That was about it for UW, as those six were the story. freshman Austin Seferian-Jenkins logged four fouls in six minutes, but grabbed a couple of boards. Freshman back-up posts Shawn Kemp Jr. and Desmond Simmons, a former starter, were scoreless. Simmons has kind of dropped off, but Gant was able to fill that role well, even though he only scored three points. Gant grabbed seven boards and more importantly logged 38 strong team oriented minutes, especially on defense against Motum who “only” scored 17 points. It is good to see the musical Darnell finish out his senior stanza on another high note. On Wednesday Gregg Bell of gohuskies.com wrote a feel good piece on Gant and all of the great things that he has accomplished at UW, on and off the court. Darnell is no slouch on the court, just because no one is talking about him as UW’s go-to guy. On Tuesday Gant’s dunk against ASU weekend before last was chosen in the top-10 dunks this year in the Pac-12 by azcentral.com. Ross and Wroten were also listed, Tony in the top spot for his Shawn Kemp Sr. like running tomahawk, also against the Sun Devils in Seattle.
Though it has been a trend for him to take a while to get going, Ross was held scoreless by the half in Pullman and uncharacteristically got his 3rd foul with nearly eight minutes to play before the break. Ross finished with two points. Terrence fouled out with a little over a minute to play in the game, but he only logged 21 minutes in which he played tentatively and was rather ineffective. Junior guard Abdul Gaddy said to the media the week before the game, “Heâ€™s difficult to stop once he gets going” and it seemed the Cougs listened. Though the second half started nicely for UW as Wroten hit a couple of FT’s with 18:34 to play, after an early Gant layup to stay with WSU, the Dawgs went lifeless. It was another pair of the dogged Wroten FT’s with 11:58 to play that ended a scoreless segment for UW in which WSU scored 12 to build a 13-point lead.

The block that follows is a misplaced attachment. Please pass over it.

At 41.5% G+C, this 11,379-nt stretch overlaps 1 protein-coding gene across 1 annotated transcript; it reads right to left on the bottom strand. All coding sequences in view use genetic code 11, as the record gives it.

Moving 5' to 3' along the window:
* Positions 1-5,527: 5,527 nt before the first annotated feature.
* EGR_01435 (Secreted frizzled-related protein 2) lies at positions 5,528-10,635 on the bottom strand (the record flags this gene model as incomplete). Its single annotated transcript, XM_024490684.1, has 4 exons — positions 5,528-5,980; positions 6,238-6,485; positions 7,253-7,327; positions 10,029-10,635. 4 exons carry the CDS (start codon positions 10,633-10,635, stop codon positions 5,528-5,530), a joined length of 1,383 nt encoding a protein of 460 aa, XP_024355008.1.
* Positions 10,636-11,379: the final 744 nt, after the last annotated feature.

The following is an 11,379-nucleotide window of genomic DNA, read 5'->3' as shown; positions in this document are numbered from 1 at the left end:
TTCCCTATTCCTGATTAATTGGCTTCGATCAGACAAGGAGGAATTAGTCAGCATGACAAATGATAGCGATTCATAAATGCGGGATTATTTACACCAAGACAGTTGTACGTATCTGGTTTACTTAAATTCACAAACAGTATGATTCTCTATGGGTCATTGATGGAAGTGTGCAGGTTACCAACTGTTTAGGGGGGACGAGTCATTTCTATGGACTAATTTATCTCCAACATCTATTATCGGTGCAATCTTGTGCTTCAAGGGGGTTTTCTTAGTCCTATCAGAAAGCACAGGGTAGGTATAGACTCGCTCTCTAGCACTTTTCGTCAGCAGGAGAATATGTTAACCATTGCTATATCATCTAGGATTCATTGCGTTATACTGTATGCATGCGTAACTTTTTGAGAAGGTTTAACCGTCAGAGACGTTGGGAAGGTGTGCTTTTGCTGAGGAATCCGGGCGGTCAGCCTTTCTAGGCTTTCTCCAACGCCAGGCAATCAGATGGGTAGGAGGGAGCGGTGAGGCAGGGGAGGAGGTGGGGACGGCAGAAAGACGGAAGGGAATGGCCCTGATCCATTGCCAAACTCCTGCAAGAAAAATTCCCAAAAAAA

After another Motum bucket made the Coug lead 13 again, UW mounted it’s previously mentioned comeback in a game of hard and fast runs. The recurring theme though was the Cougars getting to the line and bricking. Perhaps the Dawgs had what it took on Saturday to win anyway, but it really seemed like they didn’t and it was the Cougs missing at the line that took them down. There isn’t much to say about this game, other than the Cougars shot themselves in the foot. But in the spirit of that luck of the Irish, it almost seemed like it was destined for the Dawgs to win this game as well as the other ugly road wins (other than the masterpiece in Tucson) in this very strange Pac-12 season. Speaking of luck and leprechauns, former Husky Isaiah Thomas flew into town over the weekend and was front and center to root his team on.
Thomas took time away from his immediate family on Saturday and enjoyed the day with his UW family to watch the win and seeing him there on TV was an inspiration. There are a lot of more pleasant places for a newly celebrated NBA player to take time off at the All-Star break than icy Pullman and displays like this clearly define the kind of commitment that Thomas has to the UW program. Even more than former Dawg Spencer Hawes, who I also roundly criticized for turning pro too early, I stick by my guns that Thomas would have done better to stay one more year, but it makes it hard for UW fans to question a guy with this type of purple passion.
Isaiah was thrilled when With 3:43 left in the game, junior guard and fellow Tacoman Gaddy made two FT’s to finally take the lead at 54-52. Abdul put in a solid game with 10 points, four assists and two steals. The Cougars never took the
lead after that. From there on the two teams sparred, but UW ground out the win, with the lone highlight a curious call by WSU coach Ken Bone to give sophomore post Patrick Simon the shot with UW up two and 13-seconds to play. Motum told the media after the game, “I wouldnâ€™t have (preferred) anyone else to shoot the ball”, but it was clear that Patrick was stiff from bench splinters.